Commercial and industrial accounts not on our C1 Rate (look on your electric bill) are subject to charges for electric demand. Demand, measured in kilowatts or KW, is billed at the level reached during the highest 15 minute period in the month. The average electric use during each 15 minute period is measured and the highest period used for billing.
Demand can also be useful in helping track the effect that turning equipment on and off has on your bill and a graph of demand against time can reveal patterns in your energy use.
Want to know what your “instantaneous demand” is? Just follow these directions.
1. First, you’ll need two numbers off the meter.
The first one might be embossed on tape on the face of the meter. It should have something on it like “Mult = 40” or similar. This multiplier is commonly 1, 40, or 80 but may be as high as 400. If you don’t see this number then it is likely “1”. This number, by the way, is the ratio between the actual current and voltage through the wires to the amount that registers on your meter.
The second number is always on the face of the meter. It is the “K” factor and should read something like “Kh 1.8”. The actual number varies significantly between various meters and manufacturers. The “K” factor is the multiplier to show how much power is used each time the wheel or “caterpillar bar” goes around.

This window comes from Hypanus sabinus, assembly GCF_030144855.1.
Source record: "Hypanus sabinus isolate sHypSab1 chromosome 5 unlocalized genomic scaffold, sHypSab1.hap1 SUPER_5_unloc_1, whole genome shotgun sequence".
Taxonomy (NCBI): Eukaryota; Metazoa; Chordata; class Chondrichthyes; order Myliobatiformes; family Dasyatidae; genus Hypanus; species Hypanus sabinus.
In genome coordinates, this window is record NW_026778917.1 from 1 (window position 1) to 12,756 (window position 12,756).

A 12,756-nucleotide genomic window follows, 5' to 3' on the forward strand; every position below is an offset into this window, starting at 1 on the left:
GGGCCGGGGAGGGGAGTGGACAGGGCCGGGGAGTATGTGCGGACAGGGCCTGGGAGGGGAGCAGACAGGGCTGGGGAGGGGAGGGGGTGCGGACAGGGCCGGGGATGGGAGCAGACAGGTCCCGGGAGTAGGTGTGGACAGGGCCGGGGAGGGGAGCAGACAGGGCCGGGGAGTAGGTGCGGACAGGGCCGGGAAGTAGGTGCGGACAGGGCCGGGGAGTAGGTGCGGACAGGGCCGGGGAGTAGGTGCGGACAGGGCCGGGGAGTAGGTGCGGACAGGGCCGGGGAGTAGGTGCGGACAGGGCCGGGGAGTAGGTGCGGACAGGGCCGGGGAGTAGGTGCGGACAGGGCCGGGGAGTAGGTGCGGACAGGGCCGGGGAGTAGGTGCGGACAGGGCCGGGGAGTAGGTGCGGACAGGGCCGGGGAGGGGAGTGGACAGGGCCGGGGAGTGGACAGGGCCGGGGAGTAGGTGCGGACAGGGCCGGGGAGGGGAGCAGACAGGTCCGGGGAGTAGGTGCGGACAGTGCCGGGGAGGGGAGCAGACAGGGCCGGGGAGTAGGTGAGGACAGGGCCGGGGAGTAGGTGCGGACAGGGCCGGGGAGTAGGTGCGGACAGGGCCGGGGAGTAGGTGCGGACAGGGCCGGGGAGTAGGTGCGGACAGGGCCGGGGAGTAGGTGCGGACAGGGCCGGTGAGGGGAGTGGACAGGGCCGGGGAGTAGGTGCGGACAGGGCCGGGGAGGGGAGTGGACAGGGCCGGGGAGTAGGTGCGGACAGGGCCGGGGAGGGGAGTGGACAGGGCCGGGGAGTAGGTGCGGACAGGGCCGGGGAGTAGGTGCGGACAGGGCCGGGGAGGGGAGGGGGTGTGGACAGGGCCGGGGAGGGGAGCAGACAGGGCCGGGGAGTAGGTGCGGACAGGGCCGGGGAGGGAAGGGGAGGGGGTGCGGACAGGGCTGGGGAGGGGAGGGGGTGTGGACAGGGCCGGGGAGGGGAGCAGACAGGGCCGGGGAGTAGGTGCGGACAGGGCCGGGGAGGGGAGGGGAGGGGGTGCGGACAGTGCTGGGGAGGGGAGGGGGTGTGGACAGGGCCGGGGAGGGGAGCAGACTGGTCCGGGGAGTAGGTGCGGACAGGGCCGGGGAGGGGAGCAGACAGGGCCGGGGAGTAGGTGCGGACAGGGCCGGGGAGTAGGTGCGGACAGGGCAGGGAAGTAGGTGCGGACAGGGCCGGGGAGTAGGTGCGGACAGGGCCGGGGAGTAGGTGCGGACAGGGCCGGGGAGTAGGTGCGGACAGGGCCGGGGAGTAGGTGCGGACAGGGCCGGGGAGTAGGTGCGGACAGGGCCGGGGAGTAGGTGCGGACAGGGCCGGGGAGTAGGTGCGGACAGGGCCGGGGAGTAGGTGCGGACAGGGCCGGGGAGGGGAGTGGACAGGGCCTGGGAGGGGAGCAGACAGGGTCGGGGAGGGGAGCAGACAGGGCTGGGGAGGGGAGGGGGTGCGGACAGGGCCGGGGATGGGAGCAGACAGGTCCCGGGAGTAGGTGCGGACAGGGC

With these two numbers, you are now ready to calculate your instantaneous demand.
2. Time how many seconds it takes the wheel or the “caterpillar bar” to go around.
3. Now, find the equivalent kilowatt-hours per hour, which is our demand in kW.
Each time the bar goes around is “K” x Multiplier in watts.
There are a thousand watts in a kilowatt so divide by 1,000.
Find how many rotations of the wheel or “caterpillar” in an hour by dividing 3,600 seconds by the number of seconds taken to rotate back to a certain point.
Multiply the energy measured by each wheel rotation by the number of rotations in an hour.
Here’s an example:
23 seconds for the meter wheel to go around.
3.6 x 40 / 1,000 = 0.1440 kW in the time it takes the meter to go around.
3,600 / 23 seconds = 156.52 rotations per hour.
0.1440 x 156.52 = 22.5 kW instantaneous electric demand
Take this measurement a few times over fifteen minutes, average it, and you’ll get a feeling for what your electric demand was during that period. Try it when your air-conditioning or your air compressor is running and when it isn’t. Try it when your parking lot lights are on. It can be fun to get a feeling for your energy use patterns.
Remember, our demand meters are looking at each 15 minute period during the month. If you are on a rate that includes electric demand your meter timing is likely to show a demand less than on your bill unless you just happen to be measuring during the highest period.